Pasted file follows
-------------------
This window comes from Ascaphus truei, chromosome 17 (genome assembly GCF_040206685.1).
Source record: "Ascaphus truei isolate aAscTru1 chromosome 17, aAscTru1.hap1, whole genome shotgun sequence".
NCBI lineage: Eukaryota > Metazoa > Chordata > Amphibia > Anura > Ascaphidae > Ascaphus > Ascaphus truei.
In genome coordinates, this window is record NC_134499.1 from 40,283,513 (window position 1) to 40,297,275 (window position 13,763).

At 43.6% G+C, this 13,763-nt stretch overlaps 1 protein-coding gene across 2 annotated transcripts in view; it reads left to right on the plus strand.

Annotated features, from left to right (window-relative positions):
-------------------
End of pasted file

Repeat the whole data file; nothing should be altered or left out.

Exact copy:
This window comes from Ascaphus truei, chromosome 17 (genome assembly GCF_040206685.1).
Source record: "Ascaphus truei isolate aAscTru1 chromosome 17, aAscTru1.hap1, whole genome shotgun sequence".
NCBI lineage: Eukaryota > Metazoa > Chordata > Amphibia > Anura > Ascaphidae > Ascaphus > Ascaphus truei.
In genome coordinates, this window is record NC_134499.1 from 40,283,513 (window position 1) to 40,297,275 (window position 13,763).

At 43.6% G+C, this 13,763-nt stretch overlaps 1 protein-coding gene across 2 annotated transcripts in view; it reads left to right on the plus strand.

Annotated features, from left to right (window-relative positions):